Chapter 1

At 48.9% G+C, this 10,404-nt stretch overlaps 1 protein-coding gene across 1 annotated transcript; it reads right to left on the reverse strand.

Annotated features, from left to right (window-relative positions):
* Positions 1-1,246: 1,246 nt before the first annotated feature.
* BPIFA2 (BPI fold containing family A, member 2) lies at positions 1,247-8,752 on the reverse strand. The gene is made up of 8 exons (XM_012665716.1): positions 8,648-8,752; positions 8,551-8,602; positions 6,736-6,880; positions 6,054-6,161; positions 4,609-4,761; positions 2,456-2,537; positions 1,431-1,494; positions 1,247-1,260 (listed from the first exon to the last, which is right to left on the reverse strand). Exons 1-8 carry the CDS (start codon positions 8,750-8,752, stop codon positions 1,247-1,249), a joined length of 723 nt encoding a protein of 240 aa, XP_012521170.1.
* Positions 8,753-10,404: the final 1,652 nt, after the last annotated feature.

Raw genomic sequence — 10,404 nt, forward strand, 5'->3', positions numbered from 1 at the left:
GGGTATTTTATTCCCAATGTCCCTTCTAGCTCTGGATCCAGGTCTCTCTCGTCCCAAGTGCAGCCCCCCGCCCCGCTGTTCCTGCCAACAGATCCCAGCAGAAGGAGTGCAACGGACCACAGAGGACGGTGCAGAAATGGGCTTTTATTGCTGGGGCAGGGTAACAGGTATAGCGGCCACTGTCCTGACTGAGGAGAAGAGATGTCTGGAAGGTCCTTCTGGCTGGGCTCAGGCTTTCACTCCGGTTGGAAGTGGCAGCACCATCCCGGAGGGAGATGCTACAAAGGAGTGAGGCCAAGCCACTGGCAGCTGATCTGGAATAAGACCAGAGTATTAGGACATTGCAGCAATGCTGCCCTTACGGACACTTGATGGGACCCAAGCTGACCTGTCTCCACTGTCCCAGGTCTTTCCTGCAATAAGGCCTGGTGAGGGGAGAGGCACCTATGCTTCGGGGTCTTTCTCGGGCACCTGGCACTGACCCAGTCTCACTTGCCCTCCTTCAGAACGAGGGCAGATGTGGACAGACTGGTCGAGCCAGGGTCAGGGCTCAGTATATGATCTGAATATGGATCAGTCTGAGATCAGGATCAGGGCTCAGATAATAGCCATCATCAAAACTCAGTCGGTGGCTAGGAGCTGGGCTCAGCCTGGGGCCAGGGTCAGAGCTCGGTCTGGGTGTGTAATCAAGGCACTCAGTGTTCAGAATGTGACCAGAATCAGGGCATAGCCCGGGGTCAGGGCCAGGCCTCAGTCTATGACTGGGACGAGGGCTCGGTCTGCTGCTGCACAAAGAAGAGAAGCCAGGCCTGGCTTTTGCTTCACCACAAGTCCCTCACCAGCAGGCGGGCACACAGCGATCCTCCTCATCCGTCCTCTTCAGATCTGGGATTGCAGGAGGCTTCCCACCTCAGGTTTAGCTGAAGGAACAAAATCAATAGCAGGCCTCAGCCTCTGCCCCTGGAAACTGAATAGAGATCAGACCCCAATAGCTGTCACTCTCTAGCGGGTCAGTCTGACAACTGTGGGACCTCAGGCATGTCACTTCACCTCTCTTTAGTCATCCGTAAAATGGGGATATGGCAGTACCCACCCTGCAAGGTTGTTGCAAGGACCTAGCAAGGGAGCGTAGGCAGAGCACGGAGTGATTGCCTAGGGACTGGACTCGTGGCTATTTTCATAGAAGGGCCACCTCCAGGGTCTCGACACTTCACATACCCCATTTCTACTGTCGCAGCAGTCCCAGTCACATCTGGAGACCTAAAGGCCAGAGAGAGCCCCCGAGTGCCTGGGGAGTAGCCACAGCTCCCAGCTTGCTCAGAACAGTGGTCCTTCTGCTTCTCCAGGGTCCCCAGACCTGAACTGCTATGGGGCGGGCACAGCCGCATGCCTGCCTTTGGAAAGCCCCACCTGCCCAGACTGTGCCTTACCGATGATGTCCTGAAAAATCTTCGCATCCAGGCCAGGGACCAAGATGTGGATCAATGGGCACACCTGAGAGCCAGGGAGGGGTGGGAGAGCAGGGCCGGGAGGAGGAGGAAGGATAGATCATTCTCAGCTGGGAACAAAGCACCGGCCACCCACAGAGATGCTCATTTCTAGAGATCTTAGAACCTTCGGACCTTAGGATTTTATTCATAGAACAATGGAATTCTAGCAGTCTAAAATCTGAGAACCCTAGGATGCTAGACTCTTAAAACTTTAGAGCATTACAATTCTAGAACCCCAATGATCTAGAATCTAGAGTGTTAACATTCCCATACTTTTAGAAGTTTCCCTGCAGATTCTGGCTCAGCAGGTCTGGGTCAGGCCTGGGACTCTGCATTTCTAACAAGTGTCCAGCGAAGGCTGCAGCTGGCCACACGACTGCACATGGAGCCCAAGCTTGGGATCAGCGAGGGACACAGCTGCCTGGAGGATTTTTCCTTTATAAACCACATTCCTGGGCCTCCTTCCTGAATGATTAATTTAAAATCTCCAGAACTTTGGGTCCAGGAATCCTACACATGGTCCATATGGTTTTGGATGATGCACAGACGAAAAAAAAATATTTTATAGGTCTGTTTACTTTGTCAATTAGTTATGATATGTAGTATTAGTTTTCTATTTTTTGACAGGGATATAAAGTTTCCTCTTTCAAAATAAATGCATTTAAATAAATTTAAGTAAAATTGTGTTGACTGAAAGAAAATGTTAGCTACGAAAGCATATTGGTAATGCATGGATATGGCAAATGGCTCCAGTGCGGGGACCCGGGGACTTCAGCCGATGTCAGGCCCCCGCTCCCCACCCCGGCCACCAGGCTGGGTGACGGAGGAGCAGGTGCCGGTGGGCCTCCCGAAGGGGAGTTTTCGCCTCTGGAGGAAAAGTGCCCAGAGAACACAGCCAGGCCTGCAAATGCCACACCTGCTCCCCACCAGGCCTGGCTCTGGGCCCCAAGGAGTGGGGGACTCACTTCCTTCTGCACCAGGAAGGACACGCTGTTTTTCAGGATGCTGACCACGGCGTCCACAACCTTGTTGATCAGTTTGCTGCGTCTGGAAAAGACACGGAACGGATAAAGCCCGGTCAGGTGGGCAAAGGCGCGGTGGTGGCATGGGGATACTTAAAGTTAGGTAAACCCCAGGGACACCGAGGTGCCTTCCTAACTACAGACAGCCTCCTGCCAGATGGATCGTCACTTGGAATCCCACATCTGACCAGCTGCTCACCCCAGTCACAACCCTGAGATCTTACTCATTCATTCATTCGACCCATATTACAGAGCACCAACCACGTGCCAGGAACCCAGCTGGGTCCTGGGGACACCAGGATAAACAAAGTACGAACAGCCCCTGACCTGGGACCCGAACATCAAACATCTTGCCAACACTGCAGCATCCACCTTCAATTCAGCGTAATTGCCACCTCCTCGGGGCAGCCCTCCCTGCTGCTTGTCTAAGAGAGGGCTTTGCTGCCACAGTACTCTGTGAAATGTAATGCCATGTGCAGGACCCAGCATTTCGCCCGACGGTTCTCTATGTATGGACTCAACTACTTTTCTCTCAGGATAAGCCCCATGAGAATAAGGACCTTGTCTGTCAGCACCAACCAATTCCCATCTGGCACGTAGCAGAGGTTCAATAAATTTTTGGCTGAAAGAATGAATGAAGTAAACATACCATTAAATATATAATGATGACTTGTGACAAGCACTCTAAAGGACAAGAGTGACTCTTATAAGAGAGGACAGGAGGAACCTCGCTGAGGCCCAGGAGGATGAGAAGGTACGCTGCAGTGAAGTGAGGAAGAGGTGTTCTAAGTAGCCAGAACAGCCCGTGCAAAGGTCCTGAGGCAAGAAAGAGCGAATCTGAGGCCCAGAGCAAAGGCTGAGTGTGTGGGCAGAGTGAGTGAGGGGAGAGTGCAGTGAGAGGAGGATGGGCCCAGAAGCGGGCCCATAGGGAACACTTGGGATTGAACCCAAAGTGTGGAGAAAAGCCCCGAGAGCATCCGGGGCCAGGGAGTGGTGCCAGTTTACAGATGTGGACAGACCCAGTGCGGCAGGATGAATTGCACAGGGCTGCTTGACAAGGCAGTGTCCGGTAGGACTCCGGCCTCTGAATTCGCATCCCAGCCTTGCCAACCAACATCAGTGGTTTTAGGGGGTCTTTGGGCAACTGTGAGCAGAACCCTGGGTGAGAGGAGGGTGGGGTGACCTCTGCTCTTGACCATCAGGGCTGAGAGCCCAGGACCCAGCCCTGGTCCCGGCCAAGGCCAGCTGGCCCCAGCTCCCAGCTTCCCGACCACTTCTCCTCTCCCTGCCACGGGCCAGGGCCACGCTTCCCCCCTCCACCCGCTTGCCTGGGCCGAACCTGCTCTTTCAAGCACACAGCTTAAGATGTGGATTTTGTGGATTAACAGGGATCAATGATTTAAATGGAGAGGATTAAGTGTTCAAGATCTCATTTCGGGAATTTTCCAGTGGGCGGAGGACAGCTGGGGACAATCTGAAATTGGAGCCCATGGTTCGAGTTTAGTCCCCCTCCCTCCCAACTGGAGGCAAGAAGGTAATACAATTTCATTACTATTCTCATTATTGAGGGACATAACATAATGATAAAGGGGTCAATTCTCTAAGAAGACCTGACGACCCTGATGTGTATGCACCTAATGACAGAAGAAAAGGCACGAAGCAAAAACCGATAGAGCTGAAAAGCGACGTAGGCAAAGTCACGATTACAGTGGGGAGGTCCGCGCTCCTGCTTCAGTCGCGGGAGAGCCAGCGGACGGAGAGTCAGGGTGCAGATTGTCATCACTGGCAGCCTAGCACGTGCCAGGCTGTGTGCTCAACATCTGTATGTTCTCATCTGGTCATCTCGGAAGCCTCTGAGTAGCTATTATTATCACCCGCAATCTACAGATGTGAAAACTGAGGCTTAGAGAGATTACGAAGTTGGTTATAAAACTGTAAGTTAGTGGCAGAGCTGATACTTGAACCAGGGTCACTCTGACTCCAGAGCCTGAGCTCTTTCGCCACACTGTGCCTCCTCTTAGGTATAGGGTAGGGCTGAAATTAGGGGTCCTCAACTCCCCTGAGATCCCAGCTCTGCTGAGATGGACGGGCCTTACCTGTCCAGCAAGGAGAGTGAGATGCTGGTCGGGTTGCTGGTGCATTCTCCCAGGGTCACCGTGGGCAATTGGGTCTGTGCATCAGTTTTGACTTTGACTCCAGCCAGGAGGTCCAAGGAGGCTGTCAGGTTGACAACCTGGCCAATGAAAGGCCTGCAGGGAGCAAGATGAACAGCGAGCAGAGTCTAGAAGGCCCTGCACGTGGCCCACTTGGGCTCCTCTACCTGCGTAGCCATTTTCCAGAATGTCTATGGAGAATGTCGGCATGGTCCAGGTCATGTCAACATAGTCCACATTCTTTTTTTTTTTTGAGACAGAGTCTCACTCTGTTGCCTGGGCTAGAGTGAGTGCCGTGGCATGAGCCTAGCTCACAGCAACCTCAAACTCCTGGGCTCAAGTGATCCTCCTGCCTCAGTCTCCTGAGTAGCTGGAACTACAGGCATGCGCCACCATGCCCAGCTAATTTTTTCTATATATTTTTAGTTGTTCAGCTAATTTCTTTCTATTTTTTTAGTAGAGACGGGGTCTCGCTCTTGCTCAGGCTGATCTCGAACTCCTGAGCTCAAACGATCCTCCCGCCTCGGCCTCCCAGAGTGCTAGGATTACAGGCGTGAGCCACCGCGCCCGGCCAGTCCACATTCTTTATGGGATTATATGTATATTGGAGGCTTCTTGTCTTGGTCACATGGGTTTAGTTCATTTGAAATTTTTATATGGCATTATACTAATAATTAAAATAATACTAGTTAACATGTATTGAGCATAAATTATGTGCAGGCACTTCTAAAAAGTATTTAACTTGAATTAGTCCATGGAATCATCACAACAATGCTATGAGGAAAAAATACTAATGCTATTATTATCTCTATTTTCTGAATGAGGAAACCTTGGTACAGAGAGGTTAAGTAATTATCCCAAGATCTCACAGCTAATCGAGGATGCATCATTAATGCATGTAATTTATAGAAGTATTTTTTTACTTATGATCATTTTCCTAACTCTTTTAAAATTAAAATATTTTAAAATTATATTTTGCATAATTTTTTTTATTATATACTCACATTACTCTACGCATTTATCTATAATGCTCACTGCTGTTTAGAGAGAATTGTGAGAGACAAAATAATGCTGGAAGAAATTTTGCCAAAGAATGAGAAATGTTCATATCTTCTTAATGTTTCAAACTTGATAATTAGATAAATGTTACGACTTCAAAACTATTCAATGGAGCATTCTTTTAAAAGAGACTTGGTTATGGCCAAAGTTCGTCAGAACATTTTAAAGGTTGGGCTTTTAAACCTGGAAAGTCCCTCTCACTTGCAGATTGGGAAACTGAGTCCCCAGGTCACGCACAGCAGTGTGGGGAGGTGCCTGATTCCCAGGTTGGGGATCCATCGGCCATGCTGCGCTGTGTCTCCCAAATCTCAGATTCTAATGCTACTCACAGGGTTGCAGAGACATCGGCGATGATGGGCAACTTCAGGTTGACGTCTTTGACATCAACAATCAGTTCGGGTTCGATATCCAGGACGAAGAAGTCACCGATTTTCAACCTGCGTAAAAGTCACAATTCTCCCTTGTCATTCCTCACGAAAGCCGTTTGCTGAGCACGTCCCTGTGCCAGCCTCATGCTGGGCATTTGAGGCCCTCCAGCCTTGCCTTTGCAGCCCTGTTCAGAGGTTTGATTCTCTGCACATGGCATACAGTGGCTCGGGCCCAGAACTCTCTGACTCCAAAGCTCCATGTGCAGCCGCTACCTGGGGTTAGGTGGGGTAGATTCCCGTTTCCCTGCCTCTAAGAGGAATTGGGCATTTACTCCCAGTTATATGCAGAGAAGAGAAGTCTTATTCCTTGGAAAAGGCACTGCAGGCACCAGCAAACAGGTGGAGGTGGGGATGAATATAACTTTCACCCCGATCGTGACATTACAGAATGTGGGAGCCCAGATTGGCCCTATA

'Truth,' says Milton, 'is compared in scripture to a streaming fountain; if the waters flow not in a perpetual progression, they sicken into a muddy pool of conformity and tradition.' Just as the spiritual sluggard allows his religious affairs to remain in the groove in which he inherited them so does the agricultural sluggard, to save himself the trouble of thinking, allow his affairs to be ruled by conformity and tradition while the condition of the world calls loudly for the agricultural changes which are necessary in order to bring our system into line with the altered conditions of the present age.